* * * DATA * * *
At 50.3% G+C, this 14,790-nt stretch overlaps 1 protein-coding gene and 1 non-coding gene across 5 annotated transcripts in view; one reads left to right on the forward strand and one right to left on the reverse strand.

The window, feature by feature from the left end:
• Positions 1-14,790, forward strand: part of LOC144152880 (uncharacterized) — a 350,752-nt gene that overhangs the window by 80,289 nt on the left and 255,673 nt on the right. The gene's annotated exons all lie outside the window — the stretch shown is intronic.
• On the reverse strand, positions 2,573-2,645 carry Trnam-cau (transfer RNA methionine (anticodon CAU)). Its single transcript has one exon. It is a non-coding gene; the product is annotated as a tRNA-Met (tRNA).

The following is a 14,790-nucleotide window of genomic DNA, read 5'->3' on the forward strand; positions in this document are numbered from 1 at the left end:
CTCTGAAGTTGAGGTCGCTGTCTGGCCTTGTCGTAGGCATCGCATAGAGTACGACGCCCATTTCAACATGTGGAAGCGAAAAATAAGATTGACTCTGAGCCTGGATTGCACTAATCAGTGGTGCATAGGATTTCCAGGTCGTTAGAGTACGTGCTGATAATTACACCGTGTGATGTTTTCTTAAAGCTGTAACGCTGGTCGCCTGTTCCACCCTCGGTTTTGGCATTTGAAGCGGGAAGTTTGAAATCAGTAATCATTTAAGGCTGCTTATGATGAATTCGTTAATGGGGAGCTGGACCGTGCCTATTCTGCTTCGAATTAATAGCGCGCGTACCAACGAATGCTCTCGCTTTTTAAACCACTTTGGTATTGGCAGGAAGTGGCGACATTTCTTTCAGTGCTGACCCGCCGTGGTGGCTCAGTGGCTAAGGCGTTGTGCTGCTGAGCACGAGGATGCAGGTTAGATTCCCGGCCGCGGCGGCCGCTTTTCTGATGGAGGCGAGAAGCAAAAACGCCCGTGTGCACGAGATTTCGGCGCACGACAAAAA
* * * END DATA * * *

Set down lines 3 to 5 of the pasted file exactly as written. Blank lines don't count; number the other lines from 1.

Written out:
• Positions 1-14,790, forward strand: part of LOC144152880 (uncharacterized) — a 350,752-nt gene that overhangs the window by 80,289 nt on the left and 255,673 nt on the right. The gene's annotated exons all lie outside the window — the stretch shown is intronic.
• On the reverse strand, positions 2,573-2,645 carry Trnam-cau (transfer RNA methionine (anticodon CAU)). Its single transcript has one exon. It is a non-coding gene; the product is annotated as a tRNA-Met (tRNA).

The following is a 14,790-nucleotide window of genomic DNA, read 5'->3' on the forward strand; positions in this document are numbered from 1 at the left end: